The questions were posed, the answers timed --- just like any other political debate. But some maintain that the Oct. 2 debate hosted by the Catoosa County Chamber of Commerce wasnt free of bias.
Bruce Coker, a Democrat challenger for the state Senates District 53 seat, said he believes the Chamber and Catoosa County Republican Party were working in conjunction. Coker is running against Republican state Sen. Jeff Mullis of Chickamauga.
I have never in my entire life seen such partisan maneuvering, Coker said. To give you an example, Jeff Scott showed up at the event and Nathan Deal did not. Obviously, we all are in agreement that Mr. Deals place right now is in Washington working on the mess that our country is in.
Scott, a Democrat from Walker County, is running against Republican U.S. Congressman Nathan Deal for the District 9 seat.
What was so shocking is that they allowed Nathan Deal to have a representative to read a public statement, then hammered Jeff Scott with partisan questions carefully constructed without the possibility of a response from Nathan Deal on the same questions, he said.
Mullis was on a trip to Europe with Gov. Sonny Perdue, and he was unable to participate in the debate. Coker said since Mullis was not there, the moderator could not cross-examine him.
I must note that I wasn't ever given a breakdown from the Catoosa County Chamber about the specifics of the basic rules regarding the operations other than who it would be moderated by, Coker said. I was shocked when they allowed Jay Neal, who is running unopposed for the State House, to debate me on behalf of Jeff Mullis.
This was the most politically divisive thing they could have done. After all, I am not running for state House nor am I running against Jay Neal, he said. I am 48 years old, and I have seen many political debates, but I have never seen one where a colleague was allowed to do such a thing as this.
Coker added that when he had a conflict and was unable to attend the debate during the primaries, the Chamber did not offer the same courtesy of allowing him to have a substitute.
This was the most obvious political maneuvering to compromise fairness that I have ever witnessed, Coker said. I think fairness should always be exercised when debating issues that are important to the lives of every citizen and must not be manipulated.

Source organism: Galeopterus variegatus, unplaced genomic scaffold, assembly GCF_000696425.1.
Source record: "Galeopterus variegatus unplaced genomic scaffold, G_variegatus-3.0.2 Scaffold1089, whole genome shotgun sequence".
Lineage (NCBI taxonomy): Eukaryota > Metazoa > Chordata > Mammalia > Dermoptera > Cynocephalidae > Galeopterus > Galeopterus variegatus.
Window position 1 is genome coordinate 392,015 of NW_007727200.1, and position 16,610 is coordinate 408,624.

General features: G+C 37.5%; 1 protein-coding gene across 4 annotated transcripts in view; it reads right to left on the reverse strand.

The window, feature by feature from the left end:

Chris Scott, Catoosa County Democratic Party chairman, pointed out a discrepancy in representation between the Republican and Democratic candidates. He said four absent Republican candidates had representatives at the most recent debate, including a Chamber officer, to speak on their behalf.
Only two Democratic candidates were absent but had no one to speak, he said. The most despicable action took place when the Chamber blind-sided Senate candidate Bruce Coker. Coker took the stage thinking he would answer questions from the moderator since his opponent, Jeff Mullis, was vacationing in Spain with Governor Perdue. Instead, Republican state Rep. Jay Neal was allowed to return to the stage and debate Coker on Mullis behalf.
This was the lowest form of partisan politics that could have been displayed by a non-partisan Catoosa County Chamber of Commerce, he said.
Scott substituted for Democrat Ralph Noble at the Catoosa County primary debate event earlier in the year, reading a statement on his behalf. However, he fielded no debate questions in his absence because Noble was unopposed at that time.
Catoosa Chamber president Martha Eaker denies the debate was partisan in any way.
I am very proud of the fact that the Chamber conducted these debates as a way to educate and inform the public and I stand by the fact that is exactly what we did, she said Monday, Oct. 6.
Eaker said if candidates requested someone to represent them, the Chamber allowed it.
Every candidate received an invitation to attend, she said. If someone called me and could not attend for some reason and ask about sending someone to represent them, I said that was acceptable.
If they did not ask I certainly did not suggest anyone sending a rep, she said. The Chamber of Commerce conducted this in a fair and nonpartisan format, going so far as to have moderators from the Georgia Chamber of Commerce to assure the debate was unbiased.
Mullis, in response to allegations, said he accepted the invitation from Gov. Perdue for the European trip long before the debate was scheduled.
I thought it was important for me to go to this trade and transportation meeting for Northwest Georgia, he said. My way was not paid for by taxpayers dollars.
Mullis said as new industry opportunities come into Northwest Georgia, establishing strong relationships will be the key to competing with surrounding areas for businesses and new jobs